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Re: SuperDome and VPARS

From: Matthew Zito <>
Date: Wed, 12 Jan 2005 14:07:25 -0500
Message-Id: <>

Sorry I didn't respond, I just haven't spent any specific time with the vPAR technology on superdomes. In general, though, its a tradeoff:

-partitioning gives you enhanced separation between your oracle instances, which helps protect you against "bad neighbor" syndrome. More of a concern when you have databases managed by different teams, or with simultaneous utilization peaks.

-partitioning, though, can add overhead.

-On the other hand, when you create partitions in superdome servers where domains are equivalent to processor cells (i.e. no spanning an OS instance across cells), you get a big performance jump, because there's no need for the NUMA technology to kick in.

So, I'd say leave them in one partition, unless you want to enforce strict partitioning in terms of OS and so-such. Why add complexity?

In general (if I may generalize again), fewer and fewer people are using the superdomes. With the move to the Itanium 2 processors, they got significantly more expensive, and in terms of functionality, HP-UX is rapidly falling behind other UNIXes in terms of both 3rd party support and OS features. I think HP had counted on a lot of the Tru64 crowd moving over to HP-UX - instead, they're all moving over to Linux.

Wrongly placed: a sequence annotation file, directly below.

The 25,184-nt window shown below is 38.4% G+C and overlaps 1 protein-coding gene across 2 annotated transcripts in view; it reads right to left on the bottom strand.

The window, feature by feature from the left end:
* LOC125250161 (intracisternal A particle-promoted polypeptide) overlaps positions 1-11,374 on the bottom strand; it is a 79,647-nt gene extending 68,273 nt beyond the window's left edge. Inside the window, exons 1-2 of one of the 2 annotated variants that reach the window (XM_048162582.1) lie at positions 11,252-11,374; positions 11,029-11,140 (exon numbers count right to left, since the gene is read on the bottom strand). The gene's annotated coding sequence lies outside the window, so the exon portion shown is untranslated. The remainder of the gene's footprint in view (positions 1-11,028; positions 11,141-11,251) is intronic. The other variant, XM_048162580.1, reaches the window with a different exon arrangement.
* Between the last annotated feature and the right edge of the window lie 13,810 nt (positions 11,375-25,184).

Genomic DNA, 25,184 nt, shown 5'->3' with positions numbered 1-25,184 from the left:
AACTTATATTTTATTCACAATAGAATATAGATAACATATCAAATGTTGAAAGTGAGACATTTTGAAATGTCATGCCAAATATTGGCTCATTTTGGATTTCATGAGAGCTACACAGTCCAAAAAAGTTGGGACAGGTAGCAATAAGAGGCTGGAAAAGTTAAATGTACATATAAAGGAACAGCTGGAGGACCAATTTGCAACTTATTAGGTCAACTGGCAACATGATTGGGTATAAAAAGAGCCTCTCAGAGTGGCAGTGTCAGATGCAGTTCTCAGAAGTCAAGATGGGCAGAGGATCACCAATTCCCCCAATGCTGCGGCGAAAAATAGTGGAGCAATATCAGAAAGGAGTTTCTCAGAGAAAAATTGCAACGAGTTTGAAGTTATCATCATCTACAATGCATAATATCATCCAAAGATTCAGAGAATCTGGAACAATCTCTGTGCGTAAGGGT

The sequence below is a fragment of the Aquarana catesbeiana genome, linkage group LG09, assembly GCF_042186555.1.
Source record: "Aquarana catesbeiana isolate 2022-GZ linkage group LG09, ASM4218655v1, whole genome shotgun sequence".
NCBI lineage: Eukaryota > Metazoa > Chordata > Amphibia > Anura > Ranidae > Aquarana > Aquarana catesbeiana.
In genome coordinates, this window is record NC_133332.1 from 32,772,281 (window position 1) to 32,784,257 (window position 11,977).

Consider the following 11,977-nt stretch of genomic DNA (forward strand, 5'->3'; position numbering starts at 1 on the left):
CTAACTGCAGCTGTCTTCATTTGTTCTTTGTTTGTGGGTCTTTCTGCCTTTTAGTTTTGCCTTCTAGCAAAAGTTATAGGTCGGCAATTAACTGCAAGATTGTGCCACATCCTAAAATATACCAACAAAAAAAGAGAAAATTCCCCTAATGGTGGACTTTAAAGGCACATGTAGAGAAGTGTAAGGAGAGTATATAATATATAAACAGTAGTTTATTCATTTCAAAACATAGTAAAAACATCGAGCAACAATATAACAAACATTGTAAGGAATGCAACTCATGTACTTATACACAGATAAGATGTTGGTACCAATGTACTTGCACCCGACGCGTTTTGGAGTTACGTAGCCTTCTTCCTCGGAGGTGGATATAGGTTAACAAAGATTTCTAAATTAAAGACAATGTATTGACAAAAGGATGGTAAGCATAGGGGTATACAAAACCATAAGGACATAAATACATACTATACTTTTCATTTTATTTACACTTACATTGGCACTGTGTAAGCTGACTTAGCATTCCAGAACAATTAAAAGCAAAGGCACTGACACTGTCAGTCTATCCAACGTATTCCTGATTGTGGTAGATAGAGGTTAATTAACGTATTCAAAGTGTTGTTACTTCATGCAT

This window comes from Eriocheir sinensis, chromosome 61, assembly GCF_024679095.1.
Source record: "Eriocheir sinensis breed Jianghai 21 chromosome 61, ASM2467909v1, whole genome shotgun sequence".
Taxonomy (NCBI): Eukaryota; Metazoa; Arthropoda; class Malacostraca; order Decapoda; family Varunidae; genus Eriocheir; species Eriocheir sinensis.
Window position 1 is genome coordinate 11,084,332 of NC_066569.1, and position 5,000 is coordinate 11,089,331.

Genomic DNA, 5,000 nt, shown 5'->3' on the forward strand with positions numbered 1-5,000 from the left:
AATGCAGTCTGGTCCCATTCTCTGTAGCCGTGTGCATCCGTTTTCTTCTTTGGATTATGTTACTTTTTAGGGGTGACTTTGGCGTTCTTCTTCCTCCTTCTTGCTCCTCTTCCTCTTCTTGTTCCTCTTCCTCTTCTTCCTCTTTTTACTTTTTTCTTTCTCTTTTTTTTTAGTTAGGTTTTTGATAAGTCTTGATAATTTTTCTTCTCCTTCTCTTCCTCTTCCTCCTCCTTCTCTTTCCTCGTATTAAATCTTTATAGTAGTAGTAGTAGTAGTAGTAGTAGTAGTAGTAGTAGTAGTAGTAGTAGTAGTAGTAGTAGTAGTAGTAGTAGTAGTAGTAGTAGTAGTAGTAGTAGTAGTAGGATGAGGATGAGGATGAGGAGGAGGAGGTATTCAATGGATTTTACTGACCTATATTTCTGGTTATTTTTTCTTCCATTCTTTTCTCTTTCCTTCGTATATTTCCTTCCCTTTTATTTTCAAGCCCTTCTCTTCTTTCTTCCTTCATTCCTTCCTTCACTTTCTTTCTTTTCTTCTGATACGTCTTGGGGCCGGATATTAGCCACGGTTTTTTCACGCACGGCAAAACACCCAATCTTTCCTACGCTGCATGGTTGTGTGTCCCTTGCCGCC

Like many divisions of HP, their UNIX division is a mess. Too bad, too.


Matthew Zito
GridApp Systems
Cell: 646-220-3551
Phone: 212-358-8211 x 359

On Jan 12, 2005, at 10:54 AM, Kline.Michael wrote:

> Got no hits on this. I take it there aren't too many using SuperDome,
> or
> never played much with splitting out the VPARS and comparing results.
> Michael Kline
>> -----Original Message-----
>> We've got two data warehouses that we are going to migrate. Here were
>> some of the thoughts. I was wondering if anyone had the luxury of
>> testing BOTH ways and what they found out. NORMALLY the PRD database
>> builds a bunch of data which this then transferred to RPT for
> reporting,
>> so one is active and then the other, but both COULD be active at the
>> same time. These are almost 2TB each, so not that big. The application
>> NORMALLY shows signs of being I/O bound more than anything else due to
>> the size of the data.
>> Anyone "Been there, done that???"
>> I'm sort of inclined to keep the current way, one VPAR.
>> "I am sorry I have not been paying a much attention to the
> configuration
>> as I should, but I want to make a suggestion. The Superdome resources
>> for XXXXX appear to be 8 CPUs, 16 GB memory and 8 SAN cards. As I
>> understand, the current plan is to create two VPARS that have two
>> permanently assigned CPU's and the ability to acquire up to 4
> 'floating'
>> CPUs. Each would have a static amount of memory and each would have 4
>> SAN cards. I would suggest we put all of these resources into one
> vpar.
>> That way the two instances, pfrpt, pfprd would have full access to ALL
>> resources. This could improve I/O throughput, as well as provide more
>> combined memory and CPU power that two separate partitions. I don't
>> know about the other software systems (People tools, informatica), but
>> this seems like a superior configuration than two vpars who will have
>> unused computer resources at different times. What do you think?"
>> Michael Kline
>> Database Administration
>> SunTrust Technology Center
>> 1030 Wilmer Avenue
>> Richmond, Virginia 23227
>> Outside 804.261.9446
>> STNet 643.9446
>> Cell 804.744.1545
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Received on Wed Jan 12 2005 - 13:07:11 CST

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